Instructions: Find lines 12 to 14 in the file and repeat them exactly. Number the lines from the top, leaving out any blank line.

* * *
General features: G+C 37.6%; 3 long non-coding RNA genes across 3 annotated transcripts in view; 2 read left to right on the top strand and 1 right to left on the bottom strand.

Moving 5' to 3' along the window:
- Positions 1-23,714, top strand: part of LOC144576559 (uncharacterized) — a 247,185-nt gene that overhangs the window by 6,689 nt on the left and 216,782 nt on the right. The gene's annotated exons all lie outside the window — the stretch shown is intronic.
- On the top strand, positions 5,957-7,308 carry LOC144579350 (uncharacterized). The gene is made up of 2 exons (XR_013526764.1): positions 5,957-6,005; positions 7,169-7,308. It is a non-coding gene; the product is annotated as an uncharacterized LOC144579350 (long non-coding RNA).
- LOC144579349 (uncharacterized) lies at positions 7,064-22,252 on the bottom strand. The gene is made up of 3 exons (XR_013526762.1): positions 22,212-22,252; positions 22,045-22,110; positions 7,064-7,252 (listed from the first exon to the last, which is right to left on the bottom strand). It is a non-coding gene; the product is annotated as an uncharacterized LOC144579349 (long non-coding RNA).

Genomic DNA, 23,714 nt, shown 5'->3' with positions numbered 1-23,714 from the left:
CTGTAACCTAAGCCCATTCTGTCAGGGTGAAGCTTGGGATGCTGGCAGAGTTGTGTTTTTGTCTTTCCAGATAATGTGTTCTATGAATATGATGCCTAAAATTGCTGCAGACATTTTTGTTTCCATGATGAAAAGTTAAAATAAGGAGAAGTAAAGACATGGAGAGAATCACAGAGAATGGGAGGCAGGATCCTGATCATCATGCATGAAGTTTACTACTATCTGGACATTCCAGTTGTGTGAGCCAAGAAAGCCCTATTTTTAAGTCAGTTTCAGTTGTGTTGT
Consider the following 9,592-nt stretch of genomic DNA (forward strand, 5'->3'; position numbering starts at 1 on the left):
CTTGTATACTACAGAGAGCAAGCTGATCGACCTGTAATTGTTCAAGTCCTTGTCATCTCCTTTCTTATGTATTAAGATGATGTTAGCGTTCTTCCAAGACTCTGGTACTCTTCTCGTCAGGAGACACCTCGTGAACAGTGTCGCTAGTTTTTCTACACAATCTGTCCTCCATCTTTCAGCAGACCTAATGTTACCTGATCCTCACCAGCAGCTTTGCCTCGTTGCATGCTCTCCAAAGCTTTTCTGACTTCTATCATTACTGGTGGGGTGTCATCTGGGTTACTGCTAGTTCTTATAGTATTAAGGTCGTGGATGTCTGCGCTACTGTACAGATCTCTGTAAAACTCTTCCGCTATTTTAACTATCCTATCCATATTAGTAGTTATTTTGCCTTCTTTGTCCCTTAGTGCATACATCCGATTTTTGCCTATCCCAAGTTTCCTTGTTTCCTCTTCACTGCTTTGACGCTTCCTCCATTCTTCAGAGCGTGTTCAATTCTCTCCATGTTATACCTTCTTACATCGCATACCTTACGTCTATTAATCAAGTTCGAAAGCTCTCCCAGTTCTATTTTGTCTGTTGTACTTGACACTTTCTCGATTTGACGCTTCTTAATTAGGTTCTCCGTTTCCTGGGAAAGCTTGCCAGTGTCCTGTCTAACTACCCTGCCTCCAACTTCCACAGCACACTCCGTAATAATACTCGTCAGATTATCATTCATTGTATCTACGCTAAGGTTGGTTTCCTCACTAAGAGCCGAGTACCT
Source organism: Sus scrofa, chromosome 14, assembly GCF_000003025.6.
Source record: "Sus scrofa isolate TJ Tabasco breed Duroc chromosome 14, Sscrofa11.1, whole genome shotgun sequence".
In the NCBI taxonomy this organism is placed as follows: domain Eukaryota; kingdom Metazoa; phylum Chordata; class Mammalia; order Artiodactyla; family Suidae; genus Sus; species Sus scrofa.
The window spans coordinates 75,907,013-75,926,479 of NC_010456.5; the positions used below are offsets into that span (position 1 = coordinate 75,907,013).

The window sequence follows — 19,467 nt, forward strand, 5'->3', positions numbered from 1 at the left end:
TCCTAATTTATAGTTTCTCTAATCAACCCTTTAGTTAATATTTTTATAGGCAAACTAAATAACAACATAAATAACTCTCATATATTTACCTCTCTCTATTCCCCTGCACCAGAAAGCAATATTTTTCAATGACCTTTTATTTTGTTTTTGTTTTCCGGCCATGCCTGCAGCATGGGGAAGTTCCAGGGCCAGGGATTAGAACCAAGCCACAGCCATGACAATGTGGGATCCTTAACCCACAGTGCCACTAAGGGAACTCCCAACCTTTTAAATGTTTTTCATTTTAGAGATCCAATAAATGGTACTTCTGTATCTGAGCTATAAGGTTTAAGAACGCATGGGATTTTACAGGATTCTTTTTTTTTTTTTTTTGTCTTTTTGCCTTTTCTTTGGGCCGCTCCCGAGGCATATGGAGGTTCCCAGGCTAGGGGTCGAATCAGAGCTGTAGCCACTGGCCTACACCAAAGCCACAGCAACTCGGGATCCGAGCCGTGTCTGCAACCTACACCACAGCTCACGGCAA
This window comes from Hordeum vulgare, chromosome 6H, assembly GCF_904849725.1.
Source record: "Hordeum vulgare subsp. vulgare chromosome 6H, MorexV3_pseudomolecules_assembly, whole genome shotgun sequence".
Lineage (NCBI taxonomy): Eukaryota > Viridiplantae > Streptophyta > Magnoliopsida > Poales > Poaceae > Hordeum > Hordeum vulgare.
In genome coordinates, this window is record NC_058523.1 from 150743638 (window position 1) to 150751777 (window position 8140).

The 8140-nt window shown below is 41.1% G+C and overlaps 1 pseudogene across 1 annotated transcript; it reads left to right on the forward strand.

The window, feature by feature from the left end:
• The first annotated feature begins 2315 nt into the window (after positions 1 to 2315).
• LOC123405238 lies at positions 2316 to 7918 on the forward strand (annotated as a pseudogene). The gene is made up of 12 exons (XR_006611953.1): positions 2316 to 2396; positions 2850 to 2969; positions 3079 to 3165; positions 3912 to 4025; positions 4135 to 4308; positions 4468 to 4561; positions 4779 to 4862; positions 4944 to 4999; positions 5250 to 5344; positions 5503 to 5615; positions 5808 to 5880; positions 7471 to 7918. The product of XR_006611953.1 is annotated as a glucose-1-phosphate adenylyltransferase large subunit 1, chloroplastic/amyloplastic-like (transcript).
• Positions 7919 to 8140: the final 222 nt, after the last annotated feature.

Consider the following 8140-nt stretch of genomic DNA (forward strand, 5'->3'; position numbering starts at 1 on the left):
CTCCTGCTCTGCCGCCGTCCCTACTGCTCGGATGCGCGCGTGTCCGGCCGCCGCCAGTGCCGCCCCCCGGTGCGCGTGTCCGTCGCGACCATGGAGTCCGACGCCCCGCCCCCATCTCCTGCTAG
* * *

In the NCBI taxonomy this organism is placed as follows: domain Eukaryota; kingdom Metazoa; phylum Chordata; class Mammalia; order Artiodactyla; family Suidae; genus Sus; species Sus scrofa.
The window spans coordinates 75,907,013-75,926,479 of NC_010456.5; the positions used below are offsets into that span (position 1 = coordinate 75,907,013).

The window sequence follows — 19,467 nt, forward strand, 5'->3', positions numbered from 1 at the left end: